The Sugar Pill

Sugar pills or placebos are sham medicines that help prove drugs work, but surely they can’t make you better if you are really sick. Well there is some evidence that they might improve your symptoms and may not be as useless as previously thought.

By testing the action of a drug against a sugar pill you can prove if it is effective or not. Drug companies do this in their clinical trials of new drugs. The idea is that you give some patients the active drug and others a sugar pill that obviously isn’t going to work as a control. The patients don’t know what they are getting and neither do the researchers and it is done in a blinded way to ensure there is no bias.

If the drug works statistically better than the sugar pill, then you have something useful you can use to make people better. At least that is the spin of the drug companies and they make bucket loads of money and are backed by the medical establishment, so they must be right.

The problem is that some sugar pills seem to work by themselves on some occasions and some of them work better than others. And you would not expect that if they had no effect at all. Also there are times when if you give two sugar pills then they seem to work better than if you give one. Again this doesn’t make sense. Also if you give a sugar pill with the label ‘Aspirin’ on it then it works better than the exact same pill with no label ‘Aspirin’ on it.

So what does this mean? Well it is not all in the mind, but certainly some of it is. If you a positive attitude and believe the medicine you are getting will work and you are given a sugar pill and you don’t know it is not a drug, then you are more likely to get more benefit from your sugar pill. Surprisingly, if you do this the other way round and you are given an active drug and told it is a sugar pill it sometimes delays the action of the drug and even in some cases the drug doesn’t work for you at all.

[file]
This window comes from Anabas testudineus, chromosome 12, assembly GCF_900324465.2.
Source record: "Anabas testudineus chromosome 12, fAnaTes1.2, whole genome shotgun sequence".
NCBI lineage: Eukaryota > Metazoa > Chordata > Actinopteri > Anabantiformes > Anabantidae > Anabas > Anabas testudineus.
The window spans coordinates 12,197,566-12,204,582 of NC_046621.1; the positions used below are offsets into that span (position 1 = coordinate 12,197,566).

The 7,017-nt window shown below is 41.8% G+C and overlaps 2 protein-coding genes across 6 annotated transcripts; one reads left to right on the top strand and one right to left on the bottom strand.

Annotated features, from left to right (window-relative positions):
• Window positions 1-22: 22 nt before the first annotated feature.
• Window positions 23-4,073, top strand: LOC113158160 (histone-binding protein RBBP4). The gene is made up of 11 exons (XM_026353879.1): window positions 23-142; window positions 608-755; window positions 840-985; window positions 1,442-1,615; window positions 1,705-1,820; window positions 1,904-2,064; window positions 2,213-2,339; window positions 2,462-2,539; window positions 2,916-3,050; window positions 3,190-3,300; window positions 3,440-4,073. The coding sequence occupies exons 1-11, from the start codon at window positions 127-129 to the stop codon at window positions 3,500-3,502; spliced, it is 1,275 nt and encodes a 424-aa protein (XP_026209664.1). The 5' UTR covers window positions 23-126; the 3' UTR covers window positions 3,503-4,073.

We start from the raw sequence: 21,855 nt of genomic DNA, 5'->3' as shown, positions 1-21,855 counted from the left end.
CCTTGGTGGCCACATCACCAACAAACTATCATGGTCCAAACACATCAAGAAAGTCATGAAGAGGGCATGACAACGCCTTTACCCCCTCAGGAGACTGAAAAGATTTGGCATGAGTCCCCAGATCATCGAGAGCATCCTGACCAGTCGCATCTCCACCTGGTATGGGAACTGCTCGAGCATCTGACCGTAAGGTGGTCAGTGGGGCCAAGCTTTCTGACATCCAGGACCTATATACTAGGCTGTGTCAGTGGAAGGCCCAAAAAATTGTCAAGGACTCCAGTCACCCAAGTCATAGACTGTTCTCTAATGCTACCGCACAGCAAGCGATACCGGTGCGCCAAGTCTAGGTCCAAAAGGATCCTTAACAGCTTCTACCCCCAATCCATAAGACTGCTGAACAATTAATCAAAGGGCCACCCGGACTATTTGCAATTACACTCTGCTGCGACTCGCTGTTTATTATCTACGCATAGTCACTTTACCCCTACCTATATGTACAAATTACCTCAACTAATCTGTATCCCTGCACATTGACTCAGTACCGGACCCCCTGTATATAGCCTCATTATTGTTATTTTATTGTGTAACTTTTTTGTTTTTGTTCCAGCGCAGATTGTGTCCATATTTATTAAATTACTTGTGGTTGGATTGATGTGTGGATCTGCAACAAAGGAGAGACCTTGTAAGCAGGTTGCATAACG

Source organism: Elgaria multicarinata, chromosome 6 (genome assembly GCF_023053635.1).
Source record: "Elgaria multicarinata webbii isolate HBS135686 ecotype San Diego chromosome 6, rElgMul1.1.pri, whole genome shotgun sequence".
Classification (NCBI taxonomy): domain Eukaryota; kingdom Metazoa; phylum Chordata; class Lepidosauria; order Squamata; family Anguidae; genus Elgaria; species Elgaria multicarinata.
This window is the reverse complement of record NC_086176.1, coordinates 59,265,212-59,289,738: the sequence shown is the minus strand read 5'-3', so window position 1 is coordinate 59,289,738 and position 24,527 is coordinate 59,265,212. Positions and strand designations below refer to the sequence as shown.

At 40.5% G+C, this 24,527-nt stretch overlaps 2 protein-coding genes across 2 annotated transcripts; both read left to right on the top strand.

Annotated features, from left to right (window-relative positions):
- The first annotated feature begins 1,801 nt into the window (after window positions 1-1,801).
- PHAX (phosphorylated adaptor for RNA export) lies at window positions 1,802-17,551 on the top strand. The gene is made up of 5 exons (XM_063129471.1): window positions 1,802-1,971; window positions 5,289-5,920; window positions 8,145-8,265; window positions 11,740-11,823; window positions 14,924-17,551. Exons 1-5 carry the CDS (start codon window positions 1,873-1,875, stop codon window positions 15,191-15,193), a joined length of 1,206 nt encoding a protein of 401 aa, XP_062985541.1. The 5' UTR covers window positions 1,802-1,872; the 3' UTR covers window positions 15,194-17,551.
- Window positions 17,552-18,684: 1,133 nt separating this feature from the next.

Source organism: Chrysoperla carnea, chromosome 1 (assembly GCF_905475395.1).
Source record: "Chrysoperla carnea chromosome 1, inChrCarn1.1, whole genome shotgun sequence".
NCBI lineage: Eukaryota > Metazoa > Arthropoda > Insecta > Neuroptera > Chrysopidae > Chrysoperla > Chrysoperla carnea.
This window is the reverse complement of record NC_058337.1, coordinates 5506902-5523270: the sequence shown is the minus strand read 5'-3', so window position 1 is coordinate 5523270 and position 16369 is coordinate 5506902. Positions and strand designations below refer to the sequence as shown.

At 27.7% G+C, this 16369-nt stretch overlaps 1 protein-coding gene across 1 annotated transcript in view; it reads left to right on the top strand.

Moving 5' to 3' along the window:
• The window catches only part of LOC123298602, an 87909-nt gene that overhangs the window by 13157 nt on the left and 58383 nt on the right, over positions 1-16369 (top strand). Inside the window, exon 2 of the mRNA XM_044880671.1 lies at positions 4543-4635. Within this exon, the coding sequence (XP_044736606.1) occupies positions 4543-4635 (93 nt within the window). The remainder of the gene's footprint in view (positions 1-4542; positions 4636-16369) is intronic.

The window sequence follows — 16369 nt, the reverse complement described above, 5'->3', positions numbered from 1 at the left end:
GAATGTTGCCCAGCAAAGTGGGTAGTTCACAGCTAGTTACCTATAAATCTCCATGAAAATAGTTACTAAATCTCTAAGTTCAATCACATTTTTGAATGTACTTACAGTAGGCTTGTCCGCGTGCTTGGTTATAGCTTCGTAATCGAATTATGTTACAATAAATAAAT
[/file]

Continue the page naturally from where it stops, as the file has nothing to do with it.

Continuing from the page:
So there seems to be something to the context in which a medicine is given and works that the sugar pill taps into.

The doctor-patient relationship is critical and the doctor who gives you the sugar pill can effect how much it works. If your doctor is sourly and in a bad mood, you are less likely to get benefit from your sugar pill then if your doctor is concerned, sympathetic and chatty.

But it goes further than that. If your doctor believes you are being given a medicine, but you get a sugar pill instead and he doesn’t know it, then you may still do better than if he knows you are getting the sugar pill.


Sugar pills may improve the way our medications work. Sugar pills that have been given with powerful pain medicines have reduced the amount of these drugs needed for pain control. This means less side-effects from these drugs, as most of them are pretty nasty. The big downside of the sugar pill is it is cheap, and that means less profit for the drug companies.

The old adage that a spoonful of sugar helps the medicine go down may prove to be more of a truism than just the sweetening of the bitterest pill.



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